Definitions of races and genetic groups

Definition of race

Race is defined by the pattern of compatible and incompatible interactions between host and pathogen. The pathogen phenotype is ‘virulent’ in case of a compatible interaction, shown by ‘high’ infection type scores on host differential lines, and it is ‘avirulent’ in case of incompatible interactions conferred by ‘low’ infection types (Fig. 1). The genetic interpretation of such race (pathotype) data depend on the extent that R-genes have been identified in the host differential lines, and additional resistance specificities have been resolved by exposure of the differential lines to a wide array of pathogen isolates of diverse geographical and evolutionary origin.

The virulence phenotype is shown by figures and symbols designating virulence and avirulence (-) corresponding to yellow rust resistance genes: Yr1, Yr2, Yr3, Yr4, Yr5, Yr6, Yr7, Yr8, Yr9, Yr10, Yr15, Yr17, Yr25, Yr27, Yr32, and the resistance specificity of Spalding Prolific (Sp), and Ambition (Amb), respectively. All prevalent races except Triticale2006 (PstS4) were virulent on Avocet S.

The yellow rust race phenotyping methodology used in the GRRC lab is described in detail in Hovmøller et al. 2017: Wheat Rust Diseases: Methods and Protocols, ed. S. Periyannan. Springer, p. 29-40. Download accepted for non-commercial and educational purposes.  

Definition of common names for races and genetic groups

Races associated with major rust epidemics have been assigned a common name according to their genetic group defined by molecular genotype (Ali et al., 2017). Each group consists of one or more closely related races, named Pst followed by a forthcoming digit. Race variants within genetic groups are named according to the name of the group followed by the additional virulence(s), separated by comma. Genetic groups and race names are indicated with normal/bold and Italic/normal characters respectively.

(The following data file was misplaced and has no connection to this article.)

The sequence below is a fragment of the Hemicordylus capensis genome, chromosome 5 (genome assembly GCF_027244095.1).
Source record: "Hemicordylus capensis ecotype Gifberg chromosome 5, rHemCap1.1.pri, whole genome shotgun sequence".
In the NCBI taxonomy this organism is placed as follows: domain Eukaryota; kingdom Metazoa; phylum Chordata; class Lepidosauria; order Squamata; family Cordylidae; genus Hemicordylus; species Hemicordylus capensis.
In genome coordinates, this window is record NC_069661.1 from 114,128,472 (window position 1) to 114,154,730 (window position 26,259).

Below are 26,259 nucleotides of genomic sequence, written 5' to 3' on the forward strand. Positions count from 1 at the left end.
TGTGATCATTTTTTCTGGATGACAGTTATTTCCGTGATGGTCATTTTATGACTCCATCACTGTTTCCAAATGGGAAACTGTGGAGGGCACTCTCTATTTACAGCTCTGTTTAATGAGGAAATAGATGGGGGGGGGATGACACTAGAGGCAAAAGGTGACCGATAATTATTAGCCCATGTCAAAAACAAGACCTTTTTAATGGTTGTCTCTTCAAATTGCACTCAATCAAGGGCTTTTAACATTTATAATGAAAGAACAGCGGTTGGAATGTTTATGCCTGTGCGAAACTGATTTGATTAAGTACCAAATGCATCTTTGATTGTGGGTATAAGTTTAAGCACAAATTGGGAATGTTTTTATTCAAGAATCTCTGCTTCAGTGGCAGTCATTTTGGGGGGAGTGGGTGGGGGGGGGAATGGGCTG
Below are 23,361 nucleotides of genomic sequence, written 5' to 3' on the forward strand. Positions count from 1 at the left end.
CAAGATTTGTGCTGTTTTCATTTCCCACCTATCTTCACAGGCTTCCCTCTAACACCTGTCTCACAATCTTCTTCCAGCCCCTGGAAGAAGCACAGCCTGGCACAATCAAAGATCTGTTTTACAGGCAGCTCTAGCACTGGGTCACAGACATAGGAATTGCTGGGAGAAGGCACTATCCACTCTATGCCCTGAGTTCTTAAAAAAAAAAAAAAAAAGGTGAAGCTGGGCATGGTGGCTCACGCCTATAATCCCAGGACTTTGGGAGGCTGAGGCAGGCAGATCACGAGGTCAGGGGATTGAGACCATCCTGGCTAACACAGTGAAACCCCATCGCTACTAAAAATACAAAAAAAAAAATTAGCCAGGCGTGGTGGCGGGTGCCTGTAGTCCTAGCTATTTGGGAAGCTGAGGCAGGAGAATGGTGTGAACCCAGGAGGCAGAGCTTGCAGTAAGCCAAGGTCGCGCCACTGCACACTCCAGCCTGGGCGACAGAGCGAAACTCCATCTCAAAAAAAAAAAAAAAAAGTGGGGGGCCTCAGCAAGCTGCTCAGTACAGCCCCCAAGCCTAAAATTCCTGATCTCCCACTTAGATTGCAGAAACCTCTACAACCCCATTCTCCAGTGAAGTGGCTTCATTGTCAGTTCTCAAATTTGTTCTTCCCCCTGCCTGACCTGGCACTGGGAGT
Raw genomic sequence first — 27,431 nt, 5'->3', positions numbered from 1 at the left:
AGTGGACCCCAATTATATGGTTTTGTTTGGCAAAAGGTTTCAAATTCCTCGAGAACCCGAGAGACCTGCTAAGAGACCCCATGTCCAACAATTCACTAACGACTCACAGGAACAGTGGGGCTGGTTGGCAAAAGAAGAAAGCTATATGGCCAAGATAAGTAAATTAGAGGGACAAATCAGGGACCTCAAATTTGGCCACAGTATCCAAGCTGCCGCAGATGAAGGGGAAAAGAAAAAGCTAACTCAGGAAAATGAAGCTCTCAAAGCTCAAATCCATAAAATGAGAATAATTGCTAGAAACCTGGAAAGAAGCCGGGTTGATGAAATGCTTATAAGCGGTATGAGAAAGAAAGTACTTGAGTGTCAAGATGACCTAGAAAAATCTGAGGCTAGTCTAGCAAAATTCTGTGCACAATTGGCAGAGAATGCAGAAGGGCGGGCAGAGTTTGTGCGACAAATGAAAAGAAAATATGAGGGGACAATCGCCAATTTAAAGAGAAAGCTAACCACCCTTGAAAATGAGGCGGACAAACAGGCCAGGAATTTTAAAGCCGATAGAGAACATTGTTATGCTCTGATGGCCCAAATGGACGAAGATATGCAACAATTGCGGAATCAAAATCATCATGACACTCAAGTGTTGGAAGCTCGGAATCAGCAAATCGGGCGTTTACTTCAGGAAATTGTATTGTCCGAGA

Races in the NW-European population, which have previously been assigned a common race name according to the host varieties where they first caused epidemics, were part of a single clonal group termed PstS0. The PstS1 and PstS2 lineages represented two closely related groups of aggressive isolates defined by AFLP, microsatellite and SCAR markers.

The groups PstS3 and onwards are defined by microsatellite genotype. PstS3 represents a clonal group prevalent in southern Europe, North Africa and West Asia, and PstS4 consists of races prevalent on triticale in Northern Europe. PstS5, PstS6 and PstS9 consisted of races prevalent in Central Asia and East Africa. Races in the PstS7 and PstS8 genetic groups are known by the farming community in Europe as Warrior and Kranich, whereas PstS10 represents a group currently containing one race, Warrior(-), first detected in Europe in 2012 and prevalent in most parts of Europe since 2014.

The documentation for PstS11 and onwards is not yet published. PstS11 was first detected in Afghanistan in 2012, thereafter spreading to additional countries in Central Asia and East Africa. PstS12 consists of the Hereford race detected in Sweden, PstS13 consists of the Triticale2015 race, which is prevalent on triticale and durum wheat on several continents. PstS14 consists of a single race, first detected in 2016 in North Africa and Europe. PstS15, consisting of a single race, has only been detected in Europe. PstS16 was first detected in South Asia, but since 2020 also detected in East Africa.   


  • Hovmøller et al. 2017: Race Typing of Puccinia striiformis on Wheat. In: Wheat Rust Diseases: Methods and Protocols, ed. S. Periyannan. Springer, p. 29-40. Downloading accepted for non-commercial and educational purposes.
  • Ali et al. 2017: Yellow Rust Epidemics Worldwide Were Caused by Pathogen Races from Divergent Genetic Lineages, Frontiers in Plant Science 8, June2017.